Here, emerging countries had to choose between defending their immediate interest as individual borrowers seeking access to private capital markets, and their collective interest in developing a restructuring process. While governments felt a duty to safeguard the legacy of NIEO and the solidarity principles anchored in the history of non-aligned countries, they also had strong economic and financial incentives to behave selfishly by conforming to the creditworthiness requirements designed by the Bretton Woods Institutions. In other words, solidarity between countries in the Global South was undermined by a dynamic that goes hand in hand with the idea that states should become market players.

Alone in the Room

Argentina’s debt is now back in the spotlight. Amidst the pandemic, its minister of economy, Martín Guzmán — a Columbia University economist akin to Joseph Stiglitz who has been recognized worldwide for his expertise on debt restructuring — faces tough negotiations with different types of creditors that are more or less “restructuring friendly” or willing to go into litigation: big asset managers, but also hedge funds that specialize in distressed debt investment. Some private creditors are pressuring Argentina and are ready to take court action arguing that the country is using the COVID-19 crisis as another opportunity to default on its repayments.

If Argentina is a textbook case, this is also because, unlike many states that have to settle under unfavorable and asymmetrical conditions, the country has been able to draw on considerable financial and legal resources — for example, by recruiting some of the most well-known lawyers to litigate on the state’s behalf. This was possible through the deployment of a domestic financial system — an alternative to capital markets — which consists of re-nationalizing pension funds, using the assets of nationalized banks and the Central Bank to finance the Treasury, and heavy reliance on soy exports to China.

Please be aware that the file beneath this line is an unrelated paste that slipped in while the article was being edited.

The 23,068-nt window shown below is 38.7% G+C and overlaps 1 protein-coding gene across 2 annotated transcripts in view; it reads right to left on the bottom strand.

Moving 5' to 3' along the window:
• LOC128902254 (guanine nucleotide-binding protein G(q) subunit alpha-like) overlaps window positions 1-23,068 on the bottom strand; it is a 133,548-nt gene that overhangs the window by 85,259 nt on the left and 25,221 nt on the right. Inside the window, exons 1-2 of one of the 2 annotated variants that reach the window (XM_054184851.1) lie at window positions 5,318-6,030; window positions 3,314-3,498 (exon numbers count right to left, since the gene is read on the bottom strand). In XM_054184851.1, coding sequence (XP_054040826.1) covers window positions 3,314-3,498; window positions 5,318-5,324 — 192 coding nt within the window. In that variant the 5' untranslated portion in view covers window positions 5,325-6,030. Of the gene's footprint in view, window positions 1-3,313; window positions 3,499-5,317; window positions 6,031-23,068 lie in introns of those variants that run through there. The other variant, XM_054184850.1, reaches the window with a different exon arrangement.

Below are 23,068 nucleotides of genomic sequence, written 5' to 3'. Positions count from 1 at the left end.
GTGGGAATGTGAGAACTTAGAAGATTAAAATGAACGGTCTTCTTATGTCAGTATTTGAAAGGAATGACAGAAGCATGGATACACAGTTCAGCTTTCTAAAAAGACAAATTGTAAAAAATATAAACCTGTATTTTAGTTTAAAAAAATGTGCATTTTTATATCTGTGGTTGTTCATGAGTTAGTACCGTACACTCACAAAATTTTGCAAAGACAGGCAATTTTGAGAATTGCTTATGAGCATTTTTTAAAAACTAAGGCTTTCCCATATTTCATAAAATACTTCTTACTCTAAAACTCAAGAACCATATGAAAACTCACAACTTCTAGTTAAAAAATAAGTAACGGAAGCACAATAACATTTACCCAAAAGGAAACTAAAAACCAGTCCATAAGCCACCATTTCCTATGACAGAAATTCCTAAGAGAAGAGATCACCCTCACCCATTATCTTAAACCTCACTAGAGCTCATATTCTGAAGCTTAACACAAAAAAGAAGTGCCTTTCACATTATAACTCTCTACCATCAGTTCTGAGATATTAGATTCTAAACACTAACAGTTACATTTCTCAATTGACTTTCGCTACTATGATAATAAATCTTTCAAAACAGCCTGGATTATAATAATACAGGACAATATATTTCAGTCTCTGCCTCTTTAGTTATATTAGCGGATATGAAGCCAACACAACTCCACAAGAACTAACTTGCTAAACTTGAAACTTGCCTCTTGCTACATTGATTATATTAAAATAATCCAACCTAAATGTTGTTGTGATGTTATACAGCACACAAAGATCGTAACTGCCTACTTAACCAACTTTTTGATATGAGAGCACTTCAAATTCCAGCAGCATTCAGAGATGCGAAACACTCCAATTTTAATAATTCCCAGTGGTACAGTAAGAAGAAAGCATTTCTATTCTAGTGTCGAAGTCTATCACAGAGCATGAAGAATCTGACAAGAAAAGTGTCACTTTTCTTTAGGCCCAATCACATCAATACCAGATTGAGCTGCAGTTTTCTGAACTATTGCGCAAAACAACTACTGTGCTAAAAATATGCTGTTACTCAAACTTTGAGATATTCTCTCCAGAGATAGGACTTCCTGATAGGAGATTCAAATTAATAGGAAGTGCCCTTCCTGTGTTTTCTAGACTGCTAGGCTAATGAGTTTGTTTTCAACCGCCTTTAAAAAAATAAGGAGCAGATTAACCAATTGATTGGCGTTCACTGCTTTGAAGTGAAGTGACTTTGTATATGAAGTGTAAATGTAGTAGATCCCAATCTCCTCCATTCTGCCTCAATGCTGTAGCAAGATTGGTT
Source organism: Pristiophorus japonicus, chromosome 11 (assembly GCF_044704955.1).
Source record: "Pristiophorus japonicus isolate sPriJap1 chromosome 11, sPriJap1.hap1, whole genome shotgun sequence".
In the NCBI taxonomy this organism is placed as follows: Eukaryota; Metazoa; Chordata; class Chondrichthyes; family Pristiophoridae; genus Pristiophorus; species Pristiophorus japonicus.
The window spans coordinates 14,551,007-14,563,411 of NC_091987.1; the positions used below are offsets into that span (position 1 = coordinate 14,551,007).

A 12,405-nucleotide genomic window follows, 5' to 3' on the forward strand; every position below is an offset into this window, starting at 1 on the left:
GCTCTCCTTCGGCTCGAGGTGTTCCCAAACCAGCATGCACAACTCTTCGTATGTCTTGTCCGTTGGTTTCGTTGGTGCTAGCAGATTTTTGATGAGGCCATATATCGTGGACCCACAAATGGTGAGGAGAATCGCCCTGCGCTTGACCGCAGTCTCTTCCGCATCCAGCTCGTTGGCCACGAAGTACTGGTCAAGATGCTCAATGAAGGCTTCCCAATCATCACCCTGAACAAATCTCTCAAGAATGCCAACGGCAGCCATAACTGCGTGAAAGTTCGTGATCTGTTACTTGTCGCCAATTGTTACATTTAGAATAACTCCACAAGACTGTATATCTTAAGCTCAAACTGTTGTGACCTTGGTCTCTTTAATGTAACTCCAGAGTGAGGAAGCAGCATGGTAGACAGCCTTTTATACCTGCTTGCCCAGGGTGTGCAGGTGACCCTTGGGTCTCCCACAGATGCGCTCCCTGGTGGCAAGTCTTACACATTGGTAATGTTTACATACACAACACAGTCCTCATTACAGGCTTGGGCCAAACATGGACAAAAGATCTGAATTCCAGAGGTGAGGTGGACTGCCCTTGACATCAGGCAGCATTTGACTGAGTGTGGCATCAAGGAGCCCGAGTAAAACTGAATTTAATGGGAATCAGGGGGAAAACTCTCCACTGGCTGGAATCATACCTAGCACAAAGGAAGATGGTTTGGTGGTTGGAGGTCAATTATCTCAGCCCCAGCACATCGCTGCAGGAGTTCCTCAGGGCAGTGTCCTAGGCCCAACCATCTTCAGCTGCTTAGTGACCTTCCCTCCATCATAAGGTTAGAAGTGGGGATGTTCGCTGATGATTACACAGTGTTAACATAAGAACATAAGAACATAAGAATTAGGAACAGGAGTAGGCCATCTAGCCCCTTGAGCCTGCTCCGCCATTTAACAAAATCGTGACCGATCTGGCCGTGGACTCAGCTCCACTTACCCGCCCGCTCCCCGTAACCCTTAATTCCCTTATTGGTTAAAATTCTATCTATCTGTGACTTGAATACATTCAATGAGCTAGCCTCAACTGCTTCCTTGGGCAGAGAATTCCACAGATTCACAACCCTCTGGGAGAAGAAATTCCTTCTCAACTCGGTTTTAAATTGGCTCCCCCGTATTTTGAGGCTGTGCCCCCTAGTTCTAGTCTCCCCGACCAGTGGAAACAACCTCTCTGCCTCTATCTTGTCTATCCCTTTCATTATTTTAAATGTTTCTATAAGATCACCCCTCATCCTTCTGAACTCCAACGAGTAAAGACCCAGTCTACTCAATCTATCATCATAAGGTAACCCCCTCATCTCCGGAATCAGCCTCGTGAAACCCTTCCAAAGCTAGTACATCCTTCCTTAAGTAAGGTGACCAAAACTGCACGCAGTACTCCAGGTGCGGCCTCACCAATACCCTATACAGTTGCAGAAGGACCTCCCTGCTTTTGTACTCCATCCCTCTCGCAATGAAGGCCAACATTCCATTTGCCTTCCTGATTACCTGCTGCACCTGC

The government led by Néstor and Cristina Kirchner from 2003 to 2016 implemented a Keynesian policy agenda that challenged neoliberal templates. This involved an embrace of state intervention through subsidies for the industrial sector, capital controls, currency restrictions, and paying for what it considered to be its social “duties.” In this vein, they made part of the Argentinian Central Bank’s mandate the alleviation of unemployment, as well as other social goals, in order to combat inflation and capital flight. But Argentina’s strategy has also often been ambiguous. Despite the impression of disobedience, the Republic has constantly defended its sovereignty in US courts of justice, insisting on its own good faith and thereby playing the financial and legal credibility card with regard to the global market community.

The dilemma in which the various states are caught — having to act as individualized market actors even as they demand global restructuring — thus helps to naturalize the legitimacy of financial law that favors investors and paves the way for strategies exploiting asymmetries in the trade and international financial architecture. These intertwined stories show how a “credible” policy or even a domestic attempt to resist, isolated from the rest of the dominated countries, is not sufficient. Whenever a country is alone in the room faced with its creditors (be they official or private), market hegemony persists.

The lesson from history, then, is that a consensual debt relief or suspension, as recently proposed by the Institute of International Finance, that works only as a “break” given by private creditors or a “reset button” is far from sufficient if it is followed by business as usual. In fact, this would likely mean a hardened discipline being imposed on states’ economic policies and a range of action for social measures. States, with the help of mechanisms and institutions uncolonized by the culture of the private capital markets, should instead coordinate to emancipate themselves from the interests and ideologies of financiers. This would mean disciplining global finance — and doing so under the control of an international force that stands up for the public good.